than 150 times by his followers. Projected reach numbers decreased as the series continued, however sustained
numbers of #bedlam mentions within tweets and direct mentions of the @MaudsleyNHS handle suggests
that organic conversations about the series and mental health in general continued at a very high and
The viewing figures for each episode reflect the volume of activity on Twitter.
had a total viewing figure averaging
(and a consolidated figure of
) which is reflected in the number of people talking about Bedlam online. Numbers were
steady during the day, but reached their peak at 9pm when the episode aired (fig.3). Episode 1 was the best
performing episode on Twitter:
million accounts reached with #bedlam.
Episode two ‘Crisis’
had an averaging viewing figure of
(and a consolidated figure of
). Again numbers were steady throughout the day, peaking once at 2pm after tweeting
charities and other NHS mental health trusts and reaching their peak at 9pm during the broadcast of
tweets contained #bedlam
has nearly 5 million followers on twitter, tweeting about the show fig.4)
Episode three ‘Psychosis’
had an average viewing figure of
(and a consolidated figure of just over
). Twitter activity was a little different on this episode. The day the hashtag #bedlam was building its
online presence throughout the day, but still peaked once again at 9pm during the broadcast. This may explain
why #bedlam trended on Twitter for a far more significant period of time (approximately two hours) in comparison
to the previous two episodes. Research suggests the nature of the tweets being sent out by @MaudsleyNHS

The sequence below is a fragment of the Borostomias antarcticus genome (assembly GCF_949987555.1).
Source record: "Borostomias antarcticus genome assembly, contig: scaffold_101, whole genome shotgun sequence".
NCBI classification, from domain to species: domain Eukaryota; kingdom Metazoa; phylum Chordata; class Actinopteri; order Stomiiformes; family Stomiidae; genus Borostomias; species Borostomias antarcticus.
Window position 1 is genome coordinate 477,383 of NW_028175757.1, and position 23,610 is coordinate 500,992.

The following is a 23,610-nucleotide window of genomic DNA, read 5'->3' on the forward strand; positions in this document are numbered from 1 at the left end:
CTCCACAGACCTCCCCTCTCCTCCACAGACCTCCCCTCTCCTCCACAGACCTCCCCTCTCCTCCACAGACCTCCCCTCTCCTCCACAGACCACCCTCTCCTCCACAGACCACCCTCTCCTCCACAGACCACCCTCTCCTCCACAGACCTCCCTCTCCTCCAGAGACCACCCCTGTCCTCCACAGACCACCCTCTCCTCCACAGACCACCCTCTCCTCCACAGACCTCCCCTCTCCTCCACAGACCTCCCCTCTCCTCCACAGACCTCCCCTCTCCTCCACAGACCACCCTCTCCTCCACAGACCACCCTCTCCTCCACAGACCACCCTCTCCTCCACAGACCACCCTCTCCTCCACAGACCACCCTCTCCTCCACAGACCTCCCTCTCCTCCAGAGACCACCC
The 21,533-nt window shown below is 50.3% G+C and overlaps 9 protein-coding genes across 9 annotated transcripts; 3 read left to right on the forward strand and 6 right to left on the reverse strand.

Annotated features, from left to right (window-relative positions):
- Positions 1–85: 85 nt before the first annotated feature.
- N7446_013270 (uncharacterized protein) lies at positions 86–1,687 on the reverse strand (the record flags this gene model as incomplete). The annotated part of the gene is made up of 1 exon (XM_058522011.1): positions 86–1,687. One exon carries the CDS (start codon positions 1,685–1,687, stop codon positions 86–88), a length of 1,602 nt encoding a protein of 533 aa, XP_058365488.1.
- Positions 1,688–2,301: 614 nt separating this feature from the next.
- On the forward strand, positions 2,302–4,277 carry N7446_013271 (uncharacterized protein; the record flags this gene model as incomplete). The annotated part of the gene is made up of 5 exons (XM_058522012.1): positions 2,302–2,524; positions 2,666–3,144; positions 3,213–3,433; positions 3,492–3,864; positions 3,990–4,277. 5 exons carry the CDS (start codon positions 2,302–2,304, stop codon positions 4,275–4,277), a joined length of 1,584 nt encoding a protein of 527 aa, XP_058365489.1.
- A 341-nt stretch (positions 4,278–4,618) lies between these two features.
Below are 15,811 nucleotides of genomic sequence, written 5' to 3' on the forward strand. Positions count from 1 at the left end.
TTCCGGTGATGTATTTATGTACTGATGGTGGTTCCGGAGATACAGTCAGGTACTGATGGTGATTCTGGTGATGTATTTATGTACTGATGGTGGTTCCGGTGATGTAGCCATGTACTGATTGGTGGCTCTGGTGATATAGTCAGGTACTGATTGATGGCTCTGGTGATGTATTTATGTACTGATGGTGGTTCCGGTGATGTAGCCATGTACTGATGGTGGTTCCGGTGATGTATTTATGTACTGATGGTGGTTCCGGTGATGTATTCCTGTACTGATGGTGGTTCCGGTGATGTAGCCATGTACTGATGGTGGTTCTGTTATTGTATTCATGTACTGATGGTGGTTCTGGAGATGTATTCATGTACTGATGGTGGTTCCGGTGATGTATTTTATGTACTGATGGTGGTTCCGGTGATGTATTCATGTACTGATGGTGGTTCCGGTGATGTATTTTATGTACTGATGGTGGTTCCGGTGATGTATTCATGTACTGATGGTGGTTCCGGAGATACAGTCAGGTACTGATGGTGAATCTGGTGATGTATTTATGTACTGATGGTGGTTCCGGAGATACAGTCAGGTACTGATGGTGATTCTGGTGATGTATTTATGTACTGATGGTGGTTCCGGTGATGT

stimulated more conversation (introducing participants, linking helpful websites and recent articles all performed
accounts were reached with #bedlam
Episode 4 ‘Breakdown’
). Twitter activity continued to trend during the day the episode aired, reaching high figures by
10am (fig.5). Again the nature of the tweets that were being sent out by the MaudsleyNHS stimulated more
conversation and pointed people towards further links on the SLaM webpage.
tweets contained the word bedlam without using the hashtag
Retweets were significantly higher at
(compared to the previous week at 187)
@MaudsleyNHS mentions were also higher than previous weeks, hitting
Some examples of the conversations that were taking place on Twitter throughout the series are shown below.
Trust page increased 36.6% from
throughout the Bedlam series.
The page had an organic reach overall for the posts it made about Bedlam of
These posts also gained a total of
The posts that gained the most attention were posts made following the airing of the first show, bringing
in a total reach of
2087 Facebook accounts
. The most successful post made during the series was
the announcement of the viewing figures for the first episode, which had a reach of